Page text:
Yuri Ramos

@yuri.pramos

12 Good JavaScript Shorthand Techniques

The best image about JavaScript EVER lol

Update 1: Due to a lot of polarizing comments (like loved or hated the article) I just want to be clear that shorthand are useful sometimes and sometimes not, depends on which context, don’t take shorthand code as the best of any situation!

I’ve made this post as a vital source of reference for learning shorthand JavaScript coding techniques that I have picked up over the years. To help you understand what it going on I have included the longhand versions to give some coding perspective on the shorts.

1. Null, Undefined, Empty Checks Shorthand

When creating new variables sometimes you want to check if the variable you’re referencing for it’s value isn’t null or undefined. I would say this is a very common check for JavaScript coders.

Longhand

if (variable1 !== null || variable1 !== undefined || variable1 !== '') { let variable2 = variable1; }

Shorthand

let variable2 = variable1  || '';

Don’t believe me? Test it yourself (paste into Chrome Dev Tools and click run):

//null value example
let variable1 = null;
let variable2 = variable1 || '';
console.log(variable2);
//output: '' (an empty string)

//undefined value example
let variable1 = undefined;
let variable2 = variable1 || '';
console.log(variable2);
//output: '' (an empty string)

//normal value example
let variable1 = 'hi there';
let variable2 = variable1 || '';
console.log(variable2);
//output: 'hi there'

2. Object Array Notation Shorthand

Longhand

let a = new Array(); a[0] = "myString1"; a[1] = "myString2"; a[2] = "myString3";

Shorthand

let a = ["myString1", "myString2", "myString3"];

3. If true … else Shorthand

This is a great code saver for when you want to do something if the test is true, else do something else by using the ternary operator.

Longhand:

let big;
if (x > 10) {
big = true;
}
else {
big = false;
}

Shorthand:

let big = x > 10 ? true : false;

If you rely on some of the weak typing characteristics of JavaScript, this can also achieve more concise code. For example, you could reduce the preceding code fragment to this:

let big = (x > 10);
//further nested examples
let x = 3,
big = (x > 10) ? "greater 10" : (x < 5) ? "less 5" : "between 5 and 10";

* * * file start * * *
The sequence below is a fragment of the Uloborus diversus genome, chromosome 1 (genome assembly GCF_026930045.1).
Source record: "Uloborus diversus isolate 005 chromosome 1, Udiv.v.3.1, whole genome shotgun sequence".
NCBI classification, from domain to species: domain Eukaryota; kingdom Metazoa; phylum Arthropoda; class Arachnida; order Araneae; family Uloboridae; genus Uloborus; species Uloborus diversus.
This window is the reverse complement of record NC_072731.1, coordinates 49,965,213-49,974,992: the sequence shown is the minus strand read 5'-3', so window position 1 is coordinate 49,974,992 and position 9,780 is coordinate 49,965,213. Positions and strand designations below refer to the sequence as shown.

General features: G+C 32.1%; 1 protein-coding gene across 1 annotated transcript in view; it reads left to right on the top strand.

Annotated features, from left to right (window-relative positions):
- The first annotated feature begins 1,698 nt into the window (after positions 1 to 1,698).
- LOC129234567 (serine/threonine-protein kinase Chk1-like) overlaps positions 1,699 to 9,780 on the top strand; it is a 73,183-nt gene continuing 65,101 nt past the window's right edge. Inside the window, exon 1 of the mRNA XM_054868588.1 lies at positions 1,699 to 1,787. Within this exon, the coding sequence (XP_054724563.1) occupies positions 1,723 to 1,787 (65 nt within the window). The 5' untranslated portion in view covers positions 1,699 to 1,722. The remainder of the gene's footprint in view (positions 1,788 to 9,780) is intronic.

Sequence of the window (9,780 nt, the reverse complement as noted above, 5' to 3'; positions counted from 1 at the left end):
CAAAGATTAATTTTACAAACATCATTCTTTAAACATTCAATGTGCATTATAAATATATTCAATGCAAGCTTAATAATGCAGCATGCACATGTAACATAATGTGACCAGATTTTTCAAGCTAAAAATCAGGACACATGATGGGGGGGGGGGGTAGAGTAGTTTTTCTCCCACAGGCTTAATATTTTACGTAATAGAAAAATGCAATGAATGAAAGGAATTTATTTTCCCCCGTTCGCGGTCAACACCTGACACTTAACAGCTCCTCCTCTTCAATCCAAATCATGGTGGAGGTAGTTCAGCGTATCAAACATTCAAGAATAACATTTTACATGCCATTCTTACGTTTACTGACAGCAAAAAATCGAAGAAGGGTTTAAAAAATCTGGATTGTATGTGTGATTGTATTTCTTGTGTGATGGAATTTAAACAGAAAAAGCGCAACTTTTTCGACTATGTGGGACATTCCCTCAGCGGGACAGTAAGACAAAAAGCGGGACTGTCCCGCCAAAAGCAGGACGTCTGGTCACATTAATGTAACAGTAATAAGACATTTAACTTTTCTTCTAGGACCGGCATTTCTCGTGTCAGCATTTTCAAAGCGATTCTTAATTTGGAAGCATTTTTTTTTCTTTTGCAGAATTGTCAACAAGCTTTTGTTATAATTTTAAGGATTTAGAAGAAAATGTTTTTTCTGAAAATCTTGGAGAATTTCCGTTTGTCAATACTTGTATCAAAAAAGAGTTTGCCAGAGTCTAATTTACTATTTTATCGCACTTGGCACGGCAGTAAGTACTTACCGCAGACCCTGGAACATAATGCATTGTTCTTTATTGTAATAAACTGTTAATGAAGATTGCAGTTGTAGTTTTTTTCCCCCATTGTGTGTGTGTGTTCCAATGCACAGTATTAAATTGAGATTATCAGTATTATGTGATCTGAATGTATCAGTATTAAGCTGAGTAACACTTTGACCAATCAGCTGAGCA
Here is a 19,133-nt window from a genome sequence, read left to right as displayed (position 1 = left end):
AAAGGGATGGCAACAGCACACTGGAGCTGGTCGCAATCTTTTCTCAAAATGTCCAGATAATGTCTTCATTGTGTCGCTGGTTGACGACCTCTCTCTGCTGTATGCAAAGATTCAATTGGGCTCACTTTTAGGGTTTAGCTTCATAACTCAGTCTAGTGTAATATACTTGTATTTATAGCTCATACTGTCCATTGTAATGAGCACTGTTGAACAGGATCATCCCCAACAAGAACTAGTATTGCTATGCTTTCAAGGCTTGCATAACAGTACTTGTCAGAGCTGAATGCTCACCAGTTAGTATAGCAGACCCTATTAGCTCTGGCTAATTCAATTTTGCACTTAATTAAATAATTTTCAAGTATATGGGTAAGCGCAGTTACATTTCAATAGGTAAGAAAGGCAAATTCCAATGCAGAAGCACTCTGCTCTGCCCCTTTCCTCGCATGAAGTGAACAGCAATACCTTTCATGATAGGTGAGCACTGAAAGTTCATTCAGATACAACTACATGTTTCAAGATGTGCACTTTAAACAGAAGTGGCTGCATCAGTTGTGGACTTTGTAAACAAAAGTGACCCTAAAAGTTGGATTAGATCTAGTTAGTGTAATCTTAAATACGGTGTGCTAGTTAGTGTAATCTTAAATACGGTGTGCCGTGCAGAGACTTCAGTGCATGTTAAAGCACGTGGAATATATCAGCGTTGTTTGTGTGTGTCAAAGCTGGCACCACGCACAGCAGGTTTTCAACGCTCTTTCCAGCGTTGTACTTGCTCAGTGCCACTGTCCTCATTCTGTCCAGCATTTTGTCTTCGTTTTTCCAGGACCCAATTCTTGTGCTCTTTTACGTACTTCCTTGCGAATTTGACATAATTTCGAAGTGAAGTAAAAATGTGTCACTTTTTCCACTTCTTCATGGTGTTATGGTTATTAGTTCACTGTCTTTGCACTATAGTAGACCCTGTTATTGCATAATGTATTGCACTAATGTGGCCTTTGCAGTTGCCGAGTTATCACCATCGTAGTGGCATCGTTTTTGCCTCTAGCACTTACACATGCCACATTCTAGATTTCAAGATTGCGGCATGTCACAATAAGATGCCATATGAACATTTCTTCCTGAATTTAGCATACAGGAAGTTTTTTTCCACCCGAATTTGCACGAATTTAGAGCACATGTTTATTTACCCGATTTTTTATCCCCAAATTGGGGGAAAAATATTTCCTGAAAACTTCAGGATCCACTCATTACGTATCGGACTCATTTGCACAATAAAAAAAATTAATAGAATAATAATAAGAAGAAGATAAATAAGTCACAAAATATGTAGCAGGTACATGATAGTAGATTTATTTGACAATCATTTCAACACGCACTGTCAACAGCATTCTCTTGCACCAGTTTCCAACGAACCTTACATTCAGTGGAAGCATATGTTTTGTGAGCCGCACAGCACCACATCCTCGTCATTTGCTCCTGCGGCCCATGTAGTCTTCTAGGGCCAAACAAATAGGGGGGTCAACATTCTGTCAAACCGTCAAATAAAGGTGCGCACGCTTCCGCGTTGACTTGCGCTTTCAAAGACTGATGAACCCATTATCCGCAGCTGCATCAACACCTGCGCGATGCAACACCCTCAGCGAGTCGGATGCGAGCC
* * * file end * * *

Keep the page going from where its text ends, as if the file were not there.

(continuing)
console.log(big); //"less 5"
let x = 20,
big = {true: x>10, false : x< =10};
console.log(big); //"Object {true=true, false=false}"

4. Declaring variables Shorthand

I think this one is the most used abroad the community, even though we know that javascript uses hoist to your variable declaration. It’s a nice pattern declare all the variables at the top and inline.

Longhand:

let x;
let y;
let z = 3;

Shorthand:

let x, y, z=3;

5. Assignment Operators Shorthand

Assignment operators are used to assign values to JavaScript variables and no doubt you use arithmetic everyday without thinking (no matter what programming language you use Java, PHP, C++ it’s essentially the same principle).

Longhand:

x=x+1;
minusCount = minusCount - 1;
y=y*10;

Shorthand:

x++;
minusCount --;
y*=10;

Other shorthand operators, given that x=10 and y=5, the table below explains the assignment operators:

x += y //result x=15
x -= y //result x=5
x *= y //result x=50
x /= y //result x=2
x %= y //result x=0

6. RegExp Object Shorthand

Example to avoid using the RegExp object.

Longhand:

var re = new RegExp("\d+(.)+\d+","igm"),
result = re.exec("padding 01234 text text 56789 padding");
console.log(result); //"01234 text text 56789"

Shorthand:

var result = /d+(.)+d+/igm.exec("padding 01234 text text 56789 padding");
console.log(result); //"01234 text text 56789"

8. If Presence Shorthand

This might be trivial, but worth a mention. When doing “if checks” assignment operators can sometimes be ommited.

Longhand:

if (likeJavaScript === true)

Shorthand:

if (likeJavaScript)

Here is another example. If “c” is NOT equal to true, then do something.

Longhand:

let c;
if ( c!= true ) {
// do something...
}

Shorthand:

let c;
if ( !c ) {
// do something...
}

9. Function Variable Arguments Shorthand

Object literal shorthand can take a little getting used to, but seasoned developers usually prefer it over a series of nested functions and variables. You can argue which technique is shorter, but I enjoy using object literal notation as a clean substitute to functions as constructors.

Longhand:

function myFunction( myString, myNumber, myObject, myArray, myBoolean ) {
// do something...
}
myFunction( "String", 1, [], {}, true );

Shorthand (looks long but only because I have console.log’s in there!):

function myFunction() {
console.log( arguments.length ); // Returns 5
for ( i = 0; i < arguments.length; i++ ) {
console.log( typeof arguments[i] ); // Returns string, number, object, object, boolean
}
}
myFunction( "String", 1, [], {}, true );

10. charAt() Shorthand

You can use the eval() function to do this but this bracket notation shorthand technique is much cleaner than an evaluation, and you will win the praise of colleagues who once scoffed at your amateur coding abilities!

Longhand:

"myString".charAt(0);

Shorthand:

"myString"[0]; // Returns 'm'

11. Short function calling

Just like #1 you can use ternary operators to make function calling shorthand based on a conditional.

Longhand:

function x() {console.log('x')};function y() {console.log('y')};
let z = 3;
if (z == 3)
{
x();
} else
{
y();
}

Shorthand:

function x() {console.log('x')};function y() {console.log('y')};let z = 3;
(z==3?x:y)(); // Short version!

12. Decimal base exponents

You may have seen this one around it’s essentially a fancy way to write without the zeros. 1e7 essentially means 1 followed by 7 zeros — it represents a decimal base (JS interprets as a float type) equal to 10,000,000.

Longhand:

for (let i = 0; i < 10000; i++) {

Shorthand:

for (let i = 0; i < 1e4; i++) {

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